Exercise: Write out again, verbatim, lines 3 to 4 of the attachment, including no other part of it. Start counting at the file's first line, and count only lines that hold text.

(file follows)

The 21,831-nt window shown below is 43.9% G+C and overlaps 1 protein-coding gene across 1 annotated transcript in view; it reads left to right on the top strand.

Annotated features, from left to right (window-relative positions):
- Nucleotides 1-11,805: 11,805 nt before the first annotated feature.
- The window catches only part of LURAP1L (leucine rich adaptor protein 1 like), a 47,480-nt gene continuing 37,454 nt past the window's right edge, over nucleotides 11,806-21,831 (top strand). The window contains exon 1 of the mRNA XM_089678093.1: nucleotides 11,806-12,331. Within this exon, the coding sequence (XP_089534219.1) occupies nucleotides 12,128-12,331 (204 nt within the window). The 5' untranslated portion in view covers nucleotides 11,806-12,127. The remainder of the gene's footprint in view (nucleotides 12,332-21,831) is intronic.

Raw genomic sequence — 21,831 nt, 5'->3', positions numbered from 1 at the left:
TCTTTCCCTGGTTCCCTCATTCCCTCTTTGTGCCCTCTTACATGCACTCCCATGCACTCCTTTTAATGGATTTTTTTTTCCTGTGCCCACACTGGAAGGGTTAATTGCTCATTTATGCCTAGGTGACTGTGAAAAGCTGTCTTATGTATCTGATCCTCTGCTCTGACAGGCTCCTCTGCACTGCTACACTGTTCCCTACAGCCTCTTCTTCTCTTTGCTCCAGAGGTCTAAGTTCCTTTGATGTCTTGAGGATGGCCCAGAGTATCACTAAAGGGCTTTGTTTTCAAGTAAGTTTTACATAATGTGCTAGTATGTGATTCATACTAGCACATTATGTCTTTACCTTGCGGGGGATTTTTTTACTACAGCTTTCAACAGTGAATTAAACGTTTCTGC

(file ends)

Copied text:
- Nucleotides 1-11,805: 11,805 nt before the first annotated feature.
- The window catches only part of LURAP1L (leucine rich adaptor protein 1 like), a 47,480-nt gene continuing 37,454 nt past the window's right edge, over nucleotides 11,806-21,831 (top strand). The window contains exon 1 of the mRNA XM_089678093.1: nucleotides 11,806-12,331. Within this exon, the coding sequence (XP_089534219.1) occupies nucleotides 12,128-12,331 (204 nt within the window). The 5' untranslated portion in view covers nucleotides 11,806-12,127. The remainder of the gene's footprint in view (nucleotides 12,332-21,831) is intronic.